Surging sales of vaccines and the cancer immunotherapy drug Keytruda led to a quadrupling of profit at Merck during the first quarter as it blew past Wall Street expectations.
Sales of Keytruda jump 55% to $2.27 billion, about one-quarter of its total revenue. During the quarter, the injected biologic drug racked up U.S. approvals as an initial treatment for advanced kidney cancer and advanced nonsmall cell lung cancer and for treating melanoma after surgery.
Keytruda is now approved for more than a dozen cancer types here, recently got approval for treating lung cancer patients in China, a huge market, and is being tested in many other types of cancer.
The maker of Januvia Type 2 diabetes pills posted higher sales for all its vaccines, particularly Gardasil, which prevents a cancer-causing sexually transmitted virus. Sales of key childhood vaccines, including one that prevents measles, jumped 27% to a total of $496 million. Merck is the only U.S. supplier of the measles-mumps-rubella vaccine and has increased production amid the country’s worst outbreak since measles was declared eradicated here in 2000.
The Kenilworth, New Jersey, company on Tuesday reported first-quarter net income of $2.92 billion, or $1.12 per share. A year earlier, Merck had net income of $736 million, or 27 cents per share.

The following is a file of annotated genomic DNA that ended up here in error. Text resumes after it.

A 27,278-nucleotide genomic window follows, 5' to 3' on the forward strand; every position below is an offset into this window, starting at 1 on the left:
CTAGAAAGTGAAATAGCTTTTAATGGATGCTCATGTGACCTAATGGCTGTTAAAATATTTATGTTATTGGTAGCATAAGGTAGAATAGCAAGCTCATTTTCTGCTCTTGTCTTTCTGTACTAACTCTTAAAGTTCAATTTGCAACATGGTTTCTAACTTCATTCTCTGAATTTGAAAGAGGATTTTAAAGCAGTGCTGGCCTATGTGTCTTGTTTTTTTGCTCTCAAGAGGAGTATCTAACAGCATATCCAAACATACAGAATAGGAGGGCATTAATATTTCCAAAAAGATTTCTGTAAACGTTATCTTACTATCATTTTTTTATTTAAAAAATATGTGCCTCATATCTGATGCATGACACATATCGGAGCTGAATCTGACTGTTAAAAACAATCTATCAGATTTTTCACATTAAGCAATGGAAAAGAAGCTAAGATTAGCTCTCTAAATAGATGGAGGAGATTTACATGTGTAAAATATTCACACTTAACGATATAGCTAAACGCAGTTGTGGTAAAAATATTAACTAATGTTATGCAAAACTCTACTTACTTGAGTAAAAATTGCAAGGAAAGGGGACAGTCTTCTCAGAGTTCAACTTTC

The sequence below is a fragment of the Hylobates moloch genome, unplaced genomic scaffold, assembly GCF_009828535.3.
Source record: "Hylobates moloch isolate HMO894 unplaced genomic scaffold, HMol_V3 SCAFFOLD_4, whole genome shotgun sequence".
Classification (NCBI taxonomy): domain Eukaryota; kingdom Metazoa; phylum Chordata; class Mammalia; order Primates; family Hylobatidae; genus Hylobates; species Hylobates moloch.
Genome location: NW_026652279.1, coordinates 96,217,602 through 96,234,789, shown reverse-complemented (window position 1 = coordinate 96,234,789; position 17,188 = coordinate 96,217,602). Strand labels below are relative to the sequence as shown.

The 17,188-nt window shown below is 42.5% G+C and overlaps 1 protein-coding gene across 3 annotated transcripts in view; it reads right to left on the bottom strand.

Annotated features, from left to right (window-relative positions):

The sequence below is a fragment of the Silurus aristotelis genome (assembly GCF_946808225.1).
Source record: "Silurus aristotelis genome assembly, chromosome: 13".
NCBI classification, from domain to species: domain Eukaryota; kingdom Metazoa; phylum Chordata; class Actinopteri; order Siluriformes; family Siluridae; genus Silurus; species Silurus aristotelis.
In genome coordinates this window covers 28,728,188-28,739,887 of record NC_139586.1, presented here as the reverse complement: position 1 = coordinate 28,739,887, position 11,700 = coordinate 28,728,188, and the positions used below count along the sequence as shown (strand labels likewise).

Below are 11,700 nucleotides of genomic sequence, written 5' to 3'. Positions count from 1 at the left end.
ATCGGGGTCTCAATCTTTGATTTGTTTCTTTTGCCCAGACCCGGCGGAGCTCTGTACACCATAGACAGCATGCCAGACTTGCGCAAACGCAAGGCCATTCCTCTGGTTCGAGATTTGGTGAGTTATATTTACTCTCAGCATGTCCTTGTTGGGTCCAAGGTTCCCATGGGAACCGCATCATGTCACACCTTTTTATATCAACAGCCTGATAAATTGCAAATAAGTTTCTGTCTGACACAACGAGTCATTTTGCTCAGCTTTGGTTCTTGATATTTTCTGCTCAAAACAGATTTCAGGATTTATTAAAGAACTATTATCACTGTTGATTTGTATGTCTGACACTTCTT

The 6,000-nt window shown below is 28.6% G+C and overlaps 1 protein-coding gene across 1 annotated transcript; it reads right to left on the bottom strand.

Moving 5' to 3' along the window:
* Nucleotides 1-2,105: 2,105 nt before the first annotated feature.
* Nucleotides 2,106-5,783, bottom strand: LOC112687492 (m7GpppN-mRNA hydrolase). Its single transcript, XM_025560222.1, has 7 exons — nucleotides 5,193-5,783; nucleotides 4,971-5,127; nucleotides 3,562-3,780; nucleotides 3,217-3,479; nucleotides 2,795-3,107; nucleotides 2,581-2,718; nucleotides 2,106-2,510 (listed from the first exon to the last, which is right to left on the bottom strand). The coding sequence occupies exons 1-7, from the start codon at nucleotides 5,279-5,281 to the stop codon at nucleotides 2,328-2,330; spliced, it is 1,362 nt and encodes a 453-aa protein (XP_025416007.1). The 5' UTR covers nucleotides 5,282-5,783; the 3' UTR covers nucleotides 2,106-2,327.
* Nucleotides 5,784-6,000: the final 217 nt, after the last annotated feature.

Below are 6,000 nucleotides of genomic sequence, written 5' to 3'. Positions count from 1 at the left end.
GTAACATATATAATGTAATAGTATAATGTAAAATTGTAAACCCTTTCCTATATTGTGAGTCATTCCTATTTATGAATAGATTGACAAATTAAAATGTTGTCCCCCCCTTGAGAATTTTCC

Earnings, adjusted for one-time gains and costs, came to $1.22 per share, far exceeding per-share projections for $1.05 from industry analysts, according to Zacks Investment Research.
Merck posted revenue of $10.82 billion in the period, up 8% from 2018’s first quarter.
Merck narrowed and raised its 2019 profit forecast, to a range of $4.67 to $4.79 per share, up from its January guidance for $4.57 to $4.72 per share. The company also hiked its sales forecast, to a range of $43.9 billion to $45.1 billion, up from $43.2 billion to $44.7 billion.
Merck shares have risen almost 1% since the beginning of the year, while the Standard & Poor’s 500 index has increased 17%. The stock has climbed 29% in the last 12 months.